Months before the Molyneux sisters’ Alaska comedy made its debut on Fox in January, the network ordered a sophomore reason, granting the showrunners an organic platform and the confidence to expand their stories, they said.
“I think it gave us a feeling of confidence and the ability to relax and feel like the stories we were telling were the right kind of stories,” said Lizzie. “I think everyone has had a very difficult year and things have been tough for everyone, so I think it was nice to have that sense of comfort and confidence going into season two.”
The Great North follows the Alaskan adventures of the Tobin family, as a single dad, Beef, voiced by Nick Offerman, does his best to keep his weird bunch of kids close – especially his only daughter, Judy (Jenny Slate), whose artistic dreams lead her away from the family fishing boat and into the glamorous world of the local mall.
While other popular animated series may lean on edgier and more mature comedy for laughs, The Great North, much like Bob’s Burgers, finds its heart and humor in the family dynamic. With their experience on Bob’s Burgers and familiarity with network television parameters, the sisters said they naturally opted for more wholesome storytelling.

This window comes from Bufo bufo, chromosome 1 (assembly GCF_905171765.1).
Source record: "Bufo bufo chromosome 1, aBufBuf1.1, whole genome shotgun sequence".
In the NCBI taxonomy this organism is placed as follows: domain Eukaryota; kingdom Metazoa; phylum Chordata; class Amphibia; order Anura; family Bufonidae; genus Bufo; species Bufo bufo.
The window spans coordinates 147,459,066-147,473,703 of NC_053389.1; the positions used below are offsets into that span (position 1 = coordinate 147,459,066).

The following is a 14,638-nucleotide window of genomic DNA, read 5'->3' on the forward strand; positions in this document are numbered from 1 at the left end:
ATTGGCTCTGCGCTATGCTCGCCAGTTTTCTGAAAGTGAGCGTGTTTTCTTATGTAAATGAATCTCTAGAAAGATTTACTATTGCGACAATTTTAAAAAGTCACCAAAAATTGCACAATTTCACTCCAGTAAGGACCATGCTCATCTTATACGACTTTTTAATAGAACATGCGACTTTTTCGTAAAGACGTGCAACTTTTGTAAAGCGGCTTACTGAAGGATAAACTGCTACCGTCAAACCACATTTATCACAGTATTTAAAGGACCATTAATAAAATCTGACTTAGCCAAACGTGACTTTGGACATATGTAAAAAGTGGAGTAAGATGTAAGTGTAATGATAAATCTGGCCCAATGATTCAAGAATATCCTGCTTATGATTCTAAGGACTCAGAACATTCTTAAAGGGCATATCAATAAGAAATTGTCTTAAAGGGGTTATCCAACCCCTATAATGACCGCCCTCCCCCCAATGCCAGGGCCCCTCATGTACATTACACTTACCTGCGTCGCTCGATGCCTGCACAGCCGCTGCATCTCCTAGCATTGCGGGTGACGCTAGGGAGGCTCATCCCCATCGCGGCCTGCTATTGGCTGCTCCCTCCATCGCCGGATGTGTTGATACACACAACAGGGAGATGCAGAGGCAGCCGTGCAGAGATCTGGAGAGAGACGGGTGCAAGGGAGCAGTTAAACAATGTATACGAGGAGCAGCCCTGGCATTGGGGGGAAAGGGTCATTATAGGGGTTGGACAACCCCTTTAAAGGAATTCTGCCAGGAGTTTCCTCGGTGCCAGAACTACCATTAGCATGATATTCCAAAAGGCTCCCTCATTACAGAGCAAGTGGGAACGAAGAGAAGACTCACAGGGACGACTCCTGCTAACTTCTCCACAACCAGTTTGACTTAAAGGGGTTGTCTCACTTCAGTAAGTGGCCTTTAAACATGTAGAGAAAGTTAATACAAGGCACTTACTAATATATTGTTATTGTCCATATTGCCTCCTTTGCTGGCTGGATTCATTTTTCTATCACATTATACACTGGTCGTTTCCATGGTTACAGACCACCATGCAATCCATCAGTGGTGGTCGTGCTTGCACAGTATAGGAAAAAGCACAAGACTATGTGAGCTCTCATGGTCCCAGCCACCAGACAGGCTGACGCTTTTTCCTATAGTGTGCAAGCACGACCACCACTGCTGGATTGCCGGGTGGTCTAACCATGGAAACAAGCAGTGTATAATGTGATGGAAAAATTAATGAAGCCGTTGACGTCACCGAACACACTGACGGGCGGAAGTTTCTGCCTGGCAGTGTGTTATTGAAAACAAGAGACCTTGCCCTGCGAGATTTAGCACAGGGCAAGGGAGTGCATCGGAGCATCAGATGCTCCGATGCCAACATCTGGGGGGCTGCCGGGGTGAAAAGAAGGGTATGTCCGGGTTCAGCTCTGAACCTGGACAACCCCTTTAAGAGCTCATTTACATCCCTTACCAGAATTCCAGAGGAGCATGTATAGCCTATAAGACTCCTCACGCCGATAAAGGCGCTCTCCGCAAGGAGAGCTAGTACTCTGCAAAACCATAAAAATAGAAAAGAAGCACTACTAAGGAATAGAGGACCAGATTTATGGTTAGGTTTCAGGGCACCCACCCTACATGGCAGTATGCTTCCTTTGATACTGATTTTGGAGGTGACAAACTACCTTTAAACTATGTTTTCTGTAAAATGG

“I think that was a space we really loved working in with the family that had a lot of comedy and a lot of heart, I think that’s also just where our hearts fall. When we were creating this, we wanted to keep it in that tradition,” explained Lizzie. “For us, that was part of our voice and what we felt was right for what we want to put out.”
In addition to featuring comedy that suits viewers of all ages, The Great North highlights Alaska’s Native communities both on and off-screen, the showrunners revealed. Wendy added that the show’s casting department reached out to the state’s various indigenous circles and featured Native Alaskan actors in different episodes. Though the series still has yet to grow in Native representation, Wendy said the initial roles can serve as a launching pad to further build on indigenous stories on the show.
During the panel the Molyneux sisters also teased that Honeybee’s (Sloan) brother Jerry (voiced by Ron Fuches) will have a larger story and that Julio Torres’ Crispin Cienfuegos will become more involved as the series progresses.
The Great North airs Sunday at 8:30 p.m. on Fox and is produced by 20th Century Fox Television. Bento Box Entertainment serves as the animation studio. The comedy is created and written by Wendy Molyneux, Lizzie Molyneux-Logelin and Minty Lewis, who also serve as showrunners and executive producers. Loren Bouchard is also an exec producer.